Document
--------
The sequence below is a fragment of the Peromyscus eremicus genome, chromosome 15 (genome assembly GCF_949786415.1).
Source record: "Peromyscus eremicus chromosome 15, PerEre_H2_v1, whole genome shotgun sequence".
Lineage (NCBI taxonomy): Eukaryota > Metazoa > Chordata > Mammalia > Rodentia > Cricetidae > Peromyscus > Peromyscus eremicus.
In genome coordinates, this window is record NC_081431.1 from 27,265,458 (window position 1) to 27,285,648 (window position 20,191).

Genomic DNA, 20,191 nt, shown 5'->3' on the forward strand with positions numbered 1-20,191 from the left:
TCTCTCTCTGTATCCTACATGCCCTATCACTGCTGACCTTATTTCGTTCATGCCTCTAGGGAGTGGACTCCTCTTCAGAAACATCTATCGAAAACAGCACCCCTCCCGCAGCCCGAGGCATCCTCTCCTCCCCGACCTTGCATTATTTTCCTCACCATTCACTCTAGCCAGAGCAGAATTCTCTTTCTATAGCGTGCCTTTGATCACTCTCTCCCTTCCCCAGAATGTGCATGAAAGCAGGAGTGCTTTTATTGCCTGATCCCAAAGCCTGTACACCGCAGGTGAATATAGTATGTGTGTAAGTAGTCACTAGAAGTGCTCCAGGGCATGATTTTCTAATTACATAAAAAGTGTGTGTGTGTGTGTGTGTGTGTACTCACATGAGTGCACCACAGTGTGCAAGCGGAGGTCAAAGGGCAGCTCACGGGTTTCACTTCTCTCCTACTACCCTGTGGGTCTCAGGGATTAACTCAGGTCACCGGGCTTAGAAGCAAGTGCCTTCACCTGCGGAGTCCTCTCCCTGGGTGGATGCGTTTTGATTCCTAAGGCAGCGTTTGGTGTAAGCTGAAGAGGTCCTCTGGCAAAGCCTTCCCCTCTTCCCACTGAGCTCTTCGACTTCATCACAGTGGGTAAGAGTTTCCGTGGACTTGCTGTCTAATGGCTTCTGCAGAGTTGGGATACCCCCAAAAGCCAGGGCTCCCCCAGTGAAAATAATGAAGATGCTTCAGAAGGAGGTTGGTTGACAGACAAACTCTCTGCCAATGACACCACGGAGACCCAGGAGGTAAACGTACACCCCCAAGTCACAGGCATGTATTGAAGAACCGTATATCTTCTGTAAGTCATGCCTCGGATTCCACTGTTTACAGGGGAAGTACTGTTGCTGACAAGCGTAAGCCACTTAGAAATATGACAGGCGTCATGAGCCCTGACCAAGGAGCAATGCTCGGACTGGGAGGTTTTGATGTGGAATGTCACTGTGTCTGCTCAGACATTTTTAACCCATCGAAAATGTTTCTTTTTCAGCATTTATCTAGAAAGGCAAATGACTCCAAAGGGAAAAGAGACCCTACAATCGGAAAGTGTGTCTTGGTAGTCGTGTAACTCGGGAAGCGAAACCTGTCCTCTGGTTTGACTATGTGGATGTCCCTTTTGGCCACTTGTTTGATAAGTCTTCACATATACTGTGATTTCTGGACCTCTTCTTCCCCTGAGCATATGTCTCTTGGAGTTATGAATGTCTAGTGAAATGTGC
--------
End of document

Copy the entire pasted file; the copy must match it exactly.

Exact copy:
The sequence below is a fragment of the Peromyscus eremicus genome, chromosome 15 (genome assembly GCF_949786415.1).
Source record: "Peromyscus eremicus chromosome 15, PerEre_H2_v1, whole genome shotgun sequence".
Lineage (NCBI taxonomy): Eukaryota > Metazoa > Chordata > Mammalia > Rodentia > Cricetidae > Peromyscus > Peromyscus eremicus.
In genome coordinates, this window is record NC_081431.1 from 27,265,458 (window position 1) to 27,285,648 (window position 20,191).

Genomic DNA, 20,191 nt, shown 5'->3' on the forward strand with positions numbered 1-20,191 from the left:
TCTCTCTCTGTATCCTACATGCCCTATCACTGCTGACCTTATTTCGTTCATGCCTCTAGGGAGTGGACTCCTCTTCAGAAACATCTATCGAAAACAGCACCCCTCCCGCAGCCCGAGGCATCCTCTCCTCCCCGACCTTGCATTATTTTCCTCACCATTCACTCTAGCCAGAGCAGAATTCTCTTTCTATAGCGTGCCTTTGATCACTCTCTCCCTTCCCCAGAATGTGCATGAAAGCAGGAGTGCTTTTATTGCCTGATCCCAAAGCCTGTACACCGCAGGTGAATATAGTATGTGTGTAAGTAGTCACTAGAAGTGCTCCAGGGCATGATTTTCTAATTACATAAAAAGTGTGTGTGTGTGTGTGTGTGTGTACTCACATGAGTGCACCACAGTGTGCAAGCGGAGGTCAAAGGGCAGCTCACGGGTTTCACTTCTCTCCTACTACCCTGTGGGTCTCAGGGATTAACTCAGGTCACCGGGCTTAGAAGCAAGTGCCTTCACCTGCGGAGTCCTCTCCCTGGGTGGATGCGTTTTGATTCCTAAGGCAGCGTTTGGTGTAAGCTGAAGAGGTCCTCTGGCAAAGCCTTCCCCTCTTCCCACTGAGCTCTTCGACTTCATCACAGTGGGTAAGAGTTTCCGTGGACTTGCTGTCTAATGGCTTCTGCAGAGTTGGGATACCCCCAAAAGCCAGGGCTCCCCCAGTGAAAATAATGAAGATGCTTCAGAAGGAGGTTGGTTGACAGACAAACTCTCTGCCAATGACACCACGGAGACCCAGGAGGTAAACGTACACCCCCAAGTCACAGGCATGTATTGAAGAACCGTATATCTTCTGTAAGTCATGCCTCGGATTCCACTGTTTACAGGGGAAGTACTGTTGCTGACAAGCGTAAGCCACTTAGAAATATGACAGGCGTCATGAGCCCTGACCAAGGAGCAATGCTCGGACTGGGAGGTTTTGATGTGGAATGTCACTGTGTCTGCTCAGACATTTTTAACCCATCGAAAATGTTTCTTTTTCAGCATTTATCTAGAAAGGCAAATGACTCCAAAGGGAAAAGAGACCCTACAATCGGAAAGTGTGTCTTGGTAGTCGTGTAACTCGGGAAGCGAAACCTGTCCTCTGGTTTGACTATGTGGATGTCCCTTTTGGCCACTTGTTTGATAAGTCTTCACATATACTGTGATTTCTGGACCTCTTCTTCCCCTGAGCATATGTCTCTTGGAGTTATGAATGTCTAGTGAAATGTGC